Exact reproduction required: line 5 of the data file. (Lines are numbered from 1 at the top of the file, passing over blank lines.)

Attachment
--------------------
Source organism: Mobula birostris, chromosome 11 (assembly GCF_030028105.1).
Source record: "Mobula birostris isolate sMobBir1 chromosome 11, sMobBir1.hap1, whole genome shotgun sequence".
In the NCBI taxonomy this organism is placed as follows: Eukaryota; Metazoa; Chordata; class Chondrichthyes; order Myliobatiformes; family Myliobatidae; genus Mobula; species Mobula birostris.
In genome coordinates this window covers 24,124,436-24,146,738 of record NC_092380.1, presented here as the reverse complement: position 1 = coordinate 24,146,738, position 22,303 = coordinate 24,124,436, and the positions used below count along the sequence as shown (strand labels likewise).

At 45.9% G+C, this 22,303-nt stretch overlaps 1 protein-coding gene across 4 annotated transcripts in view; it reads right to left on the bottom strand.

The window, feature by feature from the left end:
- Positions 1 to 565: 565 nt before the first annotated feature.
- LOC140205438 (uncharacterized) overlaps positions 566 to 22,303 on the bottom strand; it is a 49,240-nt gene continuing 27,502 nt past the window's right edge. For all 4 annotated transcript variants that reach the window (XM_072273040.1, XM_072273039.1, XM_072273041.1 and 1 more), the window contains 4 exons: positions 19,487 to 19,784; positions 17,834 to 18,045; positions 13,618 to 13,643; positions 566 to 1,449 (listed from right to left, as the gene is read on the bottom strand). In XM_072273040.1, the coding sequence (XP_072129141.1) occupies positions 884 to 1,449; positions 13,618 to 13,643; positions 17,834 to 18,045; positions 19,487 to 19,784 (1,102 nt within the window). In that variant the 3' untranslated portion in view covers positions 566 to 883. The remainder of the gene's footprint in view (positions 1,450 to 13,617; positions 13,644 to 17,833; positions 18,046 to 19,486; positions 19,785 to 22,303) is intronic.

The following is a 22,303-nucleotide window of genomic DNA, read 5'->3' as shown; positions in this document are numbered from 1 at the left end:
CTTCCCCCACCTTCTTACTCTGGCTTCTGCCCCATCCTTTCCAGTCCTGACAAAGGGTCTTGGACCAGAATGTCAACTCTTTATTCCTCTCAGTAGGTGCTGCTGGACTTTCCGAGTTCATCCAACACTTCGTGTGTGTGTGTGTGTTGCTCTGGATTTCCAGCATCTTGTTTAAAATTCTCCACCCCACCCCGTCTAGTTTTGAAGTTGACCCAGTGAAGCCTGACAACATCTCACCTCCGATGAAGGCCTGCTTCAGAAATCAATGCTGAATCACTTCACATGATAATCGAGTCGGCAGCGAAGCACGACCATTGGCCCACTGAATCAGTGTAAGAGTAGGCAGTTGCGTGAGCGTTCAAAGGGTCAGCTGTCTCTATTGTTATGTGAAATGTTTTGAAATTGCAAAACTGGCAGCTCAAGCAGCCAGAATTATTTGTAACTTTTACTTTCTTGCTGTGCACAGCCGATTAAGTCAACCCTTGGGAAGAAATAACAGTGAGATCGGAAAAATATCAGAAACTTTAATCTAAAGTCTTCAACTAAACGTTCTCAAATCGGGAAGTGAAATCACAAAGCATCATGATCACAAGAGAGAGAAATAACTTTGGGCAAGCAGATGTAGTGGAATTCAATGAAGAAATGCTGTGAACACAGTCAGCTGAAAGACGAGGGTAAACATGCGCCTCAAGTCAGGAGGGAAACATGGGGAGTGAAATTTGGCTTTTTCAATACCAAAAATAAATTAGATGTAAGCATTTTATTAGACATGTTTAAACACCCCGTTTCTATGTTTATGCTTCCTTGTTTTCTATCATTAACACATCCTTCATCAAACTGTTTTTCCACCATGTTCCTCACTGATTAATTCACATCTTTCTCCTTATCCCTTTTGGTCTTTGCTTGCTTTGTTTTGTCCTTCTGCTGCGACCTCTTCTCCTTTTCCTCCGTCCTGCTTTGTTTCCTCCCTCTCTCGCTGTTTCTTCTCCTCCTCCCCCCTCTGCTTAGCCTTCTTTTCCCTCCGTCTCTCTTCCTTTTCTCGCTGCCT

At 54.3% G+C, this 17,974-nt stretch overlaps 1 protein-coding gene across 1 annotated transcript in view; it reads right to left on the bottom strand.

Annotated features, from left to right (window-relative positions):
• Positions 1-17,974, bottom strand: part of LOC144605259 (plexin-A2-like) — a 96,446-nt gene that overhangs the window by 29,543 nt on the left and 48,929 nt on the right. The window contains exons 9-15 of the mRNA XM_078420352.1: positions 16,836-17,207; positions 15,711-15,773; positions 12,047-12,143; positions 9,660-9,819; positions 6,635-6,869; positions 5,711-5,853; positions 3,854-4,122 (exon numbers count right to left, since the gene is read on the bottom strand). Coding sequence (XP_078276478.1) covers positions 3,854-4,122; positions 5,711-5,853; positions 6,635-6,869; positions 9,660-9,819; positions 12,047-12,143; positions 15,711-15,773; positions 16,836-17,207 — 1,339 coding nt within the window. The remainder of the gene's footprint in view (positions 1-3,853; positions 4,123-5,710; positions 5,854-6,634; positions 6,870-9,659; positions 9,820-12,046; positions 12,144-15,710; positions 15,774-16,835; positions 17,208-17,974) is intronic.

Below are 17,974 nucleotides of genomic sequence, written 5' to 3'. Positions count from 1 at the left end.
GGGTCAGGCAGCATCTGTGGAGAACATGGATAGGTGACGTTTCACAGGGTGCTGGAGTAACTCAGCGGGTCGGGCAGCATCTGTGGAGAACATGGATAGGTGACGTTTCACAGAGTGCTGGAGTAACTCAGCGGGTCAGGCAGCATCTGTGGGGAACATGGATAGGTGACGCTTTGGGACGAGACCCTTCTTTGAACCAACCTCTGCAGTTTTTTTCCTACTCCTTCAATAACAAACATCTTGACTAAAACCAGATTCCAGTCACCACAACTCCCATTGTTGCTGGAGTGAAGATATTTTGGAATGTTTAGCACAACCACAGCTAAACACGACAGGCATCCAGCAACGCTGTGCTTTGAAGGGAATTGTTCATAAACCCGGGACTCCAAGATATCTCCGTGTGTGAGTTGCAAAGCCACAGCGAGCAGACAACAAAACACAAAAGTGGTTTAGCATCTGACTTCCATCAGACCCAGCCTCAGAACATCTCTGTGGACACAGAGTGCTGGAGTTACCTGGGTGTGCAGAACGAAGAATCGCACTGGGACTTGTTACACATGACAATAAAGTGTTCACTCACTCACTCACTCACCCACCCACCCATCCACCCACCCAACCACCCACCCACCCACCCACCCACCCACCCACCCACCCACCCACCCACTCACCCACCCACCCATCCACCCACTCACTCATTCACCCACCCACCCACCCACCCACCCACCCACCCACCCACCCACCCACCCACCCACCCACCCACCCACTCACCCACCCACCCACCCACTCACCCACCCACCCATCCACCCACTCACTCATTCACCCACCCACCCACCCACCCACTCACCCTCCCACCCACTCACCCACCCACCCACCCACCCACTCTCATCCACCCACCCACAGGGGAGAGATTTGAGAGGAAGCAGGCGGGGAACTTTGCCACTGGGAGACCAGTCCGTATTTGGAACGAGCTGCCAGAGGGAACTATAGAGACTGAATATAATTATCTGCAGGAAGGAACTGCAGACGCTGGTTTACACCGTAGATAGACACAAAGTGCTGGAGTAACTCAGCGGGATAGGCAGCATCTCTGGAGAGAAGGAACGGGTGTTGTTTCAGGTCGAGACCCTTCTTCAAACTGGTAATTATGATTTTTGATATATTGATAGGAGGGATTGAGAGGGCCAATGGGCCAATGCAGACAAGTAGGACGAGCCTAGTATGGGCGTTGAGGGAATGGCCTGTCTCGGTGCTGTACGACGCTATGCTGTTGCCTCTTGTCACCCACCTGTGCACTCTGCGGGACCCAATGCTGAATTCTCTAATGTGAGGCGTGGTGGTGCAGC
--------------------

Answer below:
At 45.9% G+C, this 22,303-nt stretch overlaps 1 protein-coding gene across 4 annotated transcripts in view; it reads right to left on the bottom strand.